Culture Ministry spokesman Hossein Noushabadi was quoted by the hard-line Fars news agency as saying on September 29 that a plot by Saudi security forces to kidnap Roknabadi was a "serious possibility."

Iran's Foreign Ministry has denied a report by the Saudi-funded Al-Arabiya news network that Roknabadi had traveled to Saudi Arabia under a fake name because there was no official record of his arrival in the kingdom to perform the hajj rituals. 

Iranian Foreign Ministry spokeswoman Marzieh Afkham said on September 28 that Roknabadi entered Saudi Arabia with his regular passport.

Other Iranian officials have cast doubt on conspiracy theories related to the stampede. Ali Shamkhani, the secretary of Iran's Supreme National Security Council, dismissed claims that Roknabadi had been snatched as "unreal."

Shamkhani was responding to a question by Tasnim about "reports of the kidnapping of Roknabadi and some Iranian commanders" during the hajj incident. 

Shamkhani said some Arab governments had broken "the taboo of working with the Zionist regime," which, he said, was driving "doubts and suspicions" about whether some of the missing former Iranian officials were kidnapped.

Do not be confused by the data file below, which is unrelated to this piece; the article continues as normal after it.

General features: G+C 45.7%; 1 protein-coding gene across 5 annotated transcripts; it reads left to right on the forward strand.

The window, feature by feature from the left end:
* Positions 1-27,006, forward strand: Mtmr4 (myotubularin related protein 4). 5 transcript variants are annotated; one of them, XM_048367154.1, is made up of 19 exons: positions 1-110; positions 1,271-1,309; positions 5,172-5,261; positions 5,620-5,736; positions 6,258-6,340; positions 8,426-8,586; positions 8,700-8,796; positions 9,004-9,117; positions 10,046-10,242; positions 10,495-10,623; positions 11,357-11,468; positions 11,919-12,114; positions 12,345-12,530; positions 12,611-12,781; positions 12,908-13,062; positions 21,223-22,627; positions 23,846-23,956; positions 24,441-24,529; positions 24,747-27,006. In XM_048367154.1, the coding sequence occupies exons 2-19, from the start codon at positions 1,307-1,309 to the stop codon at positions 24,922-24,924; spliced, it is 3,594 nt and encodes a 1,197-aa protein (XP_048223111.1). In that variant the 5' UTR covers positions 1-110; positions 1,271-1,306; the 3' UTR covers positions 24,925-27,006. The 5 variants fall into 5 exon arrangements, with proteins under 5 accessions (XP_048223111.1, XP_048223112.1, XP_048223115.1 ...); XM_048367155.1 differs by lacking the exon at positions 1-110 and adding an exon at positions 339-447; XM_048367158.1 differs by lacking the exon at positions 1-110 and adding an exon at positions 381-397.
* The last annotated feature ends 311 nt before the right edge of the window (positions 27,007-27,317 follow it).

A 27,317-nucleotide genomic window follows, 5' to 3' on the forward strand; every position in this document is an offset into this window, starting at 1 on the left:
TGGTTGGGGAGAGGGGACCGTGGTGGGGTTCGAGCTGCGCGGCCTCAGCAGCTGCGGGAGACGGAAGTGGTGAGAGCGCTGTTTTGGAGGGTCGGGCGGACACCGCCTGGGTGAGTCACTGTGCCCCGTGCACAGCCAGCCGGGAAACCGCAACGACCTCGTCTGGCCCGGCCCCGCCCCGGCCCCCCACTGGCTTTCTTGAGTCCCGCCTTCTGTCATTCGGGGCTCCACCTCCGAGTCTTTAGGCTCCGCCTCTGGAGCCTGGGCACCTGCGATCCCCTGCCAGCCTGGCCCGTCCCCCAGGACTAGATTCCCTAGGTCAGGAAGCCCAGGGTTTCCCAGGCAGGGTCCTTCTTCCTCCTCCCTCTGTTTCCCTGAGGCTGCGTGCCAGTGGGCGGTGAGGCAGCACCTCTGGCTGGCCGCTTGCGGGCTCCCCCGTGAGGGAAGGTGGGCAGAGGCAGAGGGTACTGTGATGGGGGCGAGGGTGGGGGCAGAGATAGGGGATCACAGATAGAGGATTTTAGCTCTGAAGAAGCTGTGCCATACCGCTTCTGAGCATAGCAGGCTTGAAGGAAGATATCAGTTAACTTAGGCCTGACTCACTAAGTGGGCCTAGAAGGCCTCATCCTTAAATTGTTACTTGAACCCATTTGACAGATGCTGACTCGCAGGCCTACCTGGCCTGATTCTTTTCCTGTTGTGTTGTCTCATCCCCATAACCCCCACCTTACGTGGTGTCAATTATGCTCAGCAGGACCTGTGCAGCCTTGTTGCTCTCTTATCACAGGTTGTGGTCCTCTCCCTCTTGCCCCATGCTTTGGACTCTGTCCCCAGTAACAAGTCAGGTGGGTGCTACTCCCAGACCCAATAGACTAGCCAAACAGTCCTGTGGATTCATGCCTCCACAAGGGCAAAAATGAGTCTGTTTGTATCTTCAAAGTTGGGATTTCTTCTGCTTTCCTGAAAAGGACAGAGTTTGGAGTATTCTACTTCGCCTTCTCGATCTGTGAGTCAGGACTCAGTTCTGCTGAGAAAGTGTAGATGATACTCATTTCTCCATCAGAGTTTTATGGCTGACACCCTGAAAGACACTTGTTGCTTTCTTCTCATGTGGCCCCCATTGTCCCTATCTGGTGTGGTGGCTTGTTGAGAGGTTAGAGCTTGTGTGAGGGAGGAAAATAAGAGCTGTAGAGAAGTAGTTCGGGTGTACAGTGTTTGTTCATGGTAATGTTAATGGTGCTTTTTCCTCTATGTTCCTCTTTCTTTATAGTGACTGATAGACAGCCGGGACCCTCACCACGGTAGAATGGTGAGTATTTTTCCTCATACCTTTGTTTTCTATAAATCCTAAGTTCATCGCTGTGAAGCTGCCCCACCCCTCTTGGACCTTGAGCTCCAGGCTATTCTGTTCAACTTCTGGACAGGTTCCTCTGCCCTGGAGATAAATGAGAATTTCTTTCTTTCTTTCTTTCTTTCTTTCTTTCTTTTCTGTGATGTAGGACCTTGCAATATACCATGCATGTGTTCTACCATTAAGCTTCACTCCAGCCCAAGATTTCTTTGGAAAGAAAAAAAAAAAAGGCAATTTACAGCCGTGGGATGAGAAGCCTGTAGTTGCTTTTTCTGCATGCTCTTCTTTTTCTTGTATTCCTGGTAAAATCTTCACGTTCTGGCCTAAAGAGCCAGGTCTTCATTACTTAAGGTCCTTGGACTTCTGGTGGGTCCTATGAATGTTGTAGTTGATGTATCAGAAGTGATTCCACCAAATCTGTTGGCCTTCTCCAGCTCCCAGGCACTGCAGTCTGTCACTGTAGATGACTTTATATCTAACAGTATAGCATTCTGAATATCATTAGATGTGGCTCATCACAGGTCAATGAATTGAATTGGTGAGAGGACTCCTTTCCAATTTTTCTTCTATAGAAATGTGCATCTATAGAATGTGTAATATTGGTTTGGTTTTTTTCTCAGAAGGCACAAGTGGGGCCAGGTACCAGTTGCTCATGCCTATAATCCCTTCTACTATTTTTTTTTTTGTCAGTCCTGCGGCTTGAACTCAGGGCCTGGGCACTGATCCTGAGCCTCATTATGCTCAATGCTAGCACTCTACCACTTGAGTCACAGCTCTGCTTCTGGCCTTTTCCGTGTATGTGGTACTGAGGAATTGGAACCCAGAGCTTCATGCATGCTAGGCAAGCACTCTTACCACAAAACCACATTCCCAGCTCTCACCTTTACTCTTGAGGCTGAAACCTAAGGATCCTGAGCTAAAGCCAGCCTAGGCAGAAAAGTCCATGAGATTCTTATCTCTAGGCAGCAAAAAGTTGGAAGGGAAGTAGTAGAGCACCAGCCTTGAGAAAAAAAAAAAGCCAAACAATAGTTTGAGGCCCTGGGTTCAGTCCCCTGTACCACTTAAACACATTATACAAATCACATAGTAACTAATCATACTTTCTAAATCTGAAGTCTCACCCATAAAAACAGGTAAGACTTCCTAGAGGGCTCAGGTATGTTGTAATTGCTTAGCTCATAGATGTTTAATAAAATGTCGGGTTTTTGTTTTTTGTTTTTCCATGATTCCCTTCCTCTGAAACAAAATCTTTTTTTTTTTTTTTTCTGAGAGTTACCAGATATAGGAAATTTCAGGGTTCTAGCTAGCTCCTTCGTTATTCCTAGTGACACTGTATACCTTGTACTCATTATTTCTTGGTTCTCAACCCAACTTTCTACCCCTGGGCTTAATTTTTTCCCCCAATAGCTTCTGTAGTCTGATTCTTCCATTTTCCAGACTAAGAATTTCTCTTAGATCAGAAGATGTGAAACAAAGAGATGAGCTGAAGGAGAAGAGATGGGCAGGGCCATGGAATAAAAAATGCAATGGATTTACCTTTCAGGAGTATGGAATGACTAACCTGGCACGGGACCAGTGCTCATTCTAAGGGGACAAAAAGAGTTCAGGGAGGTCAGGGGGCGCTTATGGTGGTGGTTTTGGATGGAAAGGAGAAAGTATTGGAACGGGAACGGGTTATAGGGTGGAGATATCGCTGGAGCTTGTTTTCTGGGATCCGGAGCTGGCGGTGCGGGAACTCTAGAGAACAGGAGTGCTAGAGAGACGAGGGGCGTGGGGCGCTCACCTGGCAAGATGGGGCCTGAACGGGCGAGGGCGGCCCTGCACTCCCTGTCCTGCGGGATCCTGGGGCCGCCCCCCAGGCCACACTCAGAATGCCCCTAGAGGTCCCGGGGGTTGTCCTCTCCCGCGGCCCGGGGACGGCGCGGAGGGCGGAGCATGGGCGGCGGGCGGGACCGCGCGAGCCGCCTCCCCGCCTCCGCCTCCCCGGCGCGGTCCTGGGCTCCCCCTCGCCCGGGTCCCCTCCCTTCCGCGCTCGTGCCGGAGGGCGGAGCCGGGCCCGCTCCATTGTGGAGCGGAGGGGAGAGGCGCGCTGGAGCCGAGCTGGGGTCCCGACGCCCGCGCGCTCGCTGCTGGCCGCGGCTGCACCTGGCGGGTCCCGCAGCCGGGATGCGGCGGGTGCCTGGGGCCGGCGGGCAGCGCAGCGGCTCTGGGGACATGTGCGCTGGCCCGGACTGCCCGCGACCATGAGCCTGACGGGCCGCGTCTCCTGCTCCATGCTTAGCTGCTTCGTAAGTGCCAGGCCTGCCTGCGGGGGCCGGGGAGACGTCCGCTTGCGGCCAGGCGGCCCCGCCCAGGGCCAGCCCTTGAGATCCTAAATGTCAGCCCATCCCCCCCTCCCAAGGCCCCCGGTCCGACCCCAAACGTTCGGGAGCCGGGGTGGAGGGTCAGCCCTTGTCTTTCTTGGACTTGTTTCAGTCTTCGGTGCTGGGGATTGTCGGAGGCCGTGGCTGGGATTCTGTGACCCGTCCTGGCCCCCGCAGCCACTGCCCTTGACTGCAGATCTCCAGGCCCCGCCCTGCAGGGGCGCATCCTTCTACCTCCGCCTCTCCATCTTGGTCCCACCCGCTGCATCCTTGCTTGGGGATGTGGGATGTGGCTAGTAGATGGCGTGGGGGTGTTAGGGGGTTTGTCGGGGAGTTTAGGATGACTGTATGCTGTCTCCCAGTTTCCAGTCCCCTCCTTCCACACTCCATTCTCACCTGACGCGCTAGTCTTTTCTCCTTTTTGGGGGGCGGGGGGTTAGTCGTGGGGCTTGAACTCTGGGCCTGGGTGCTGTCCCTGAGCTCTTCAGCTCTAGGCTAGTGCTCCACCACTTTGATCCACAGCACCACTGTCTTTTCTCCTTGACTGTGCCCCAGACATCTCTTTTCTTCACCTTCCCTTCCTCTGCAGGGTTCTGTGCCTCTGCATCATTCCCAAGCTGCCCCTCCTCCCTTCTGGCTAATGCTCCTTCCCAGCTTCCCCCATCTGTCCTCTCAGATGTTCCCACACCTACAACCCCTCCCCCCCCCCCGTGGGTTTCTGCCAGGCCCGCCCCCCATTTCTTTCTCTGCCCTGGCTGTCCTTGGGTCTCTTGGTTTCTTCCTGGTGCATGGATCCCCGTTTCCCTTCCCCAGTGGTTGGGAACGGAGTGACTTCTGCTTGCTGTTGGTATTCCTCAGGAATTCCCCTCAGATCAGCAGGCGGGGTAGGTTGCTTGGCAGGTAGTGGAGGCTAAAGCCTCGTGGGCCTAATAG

Shamkhani added that the hajj incident was not "deliberate" and that it was likely the result of "incompetence and inefficiency."

Iranian Supreme Leader Ayatollah Ali Khamenei has said that the Saudi government should accept responsibility for the incident and apologize to Muslims.

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Persian Letters is a blog that offers a window into Iranian politics and society. Written primarily by Golnaz Esfandiari, Persian Letters brings you under-reported stories, insight and analysis, as well as guest Iranian bloggers -- from clerics, anarchists, feminists, Basij members, to bus drivers.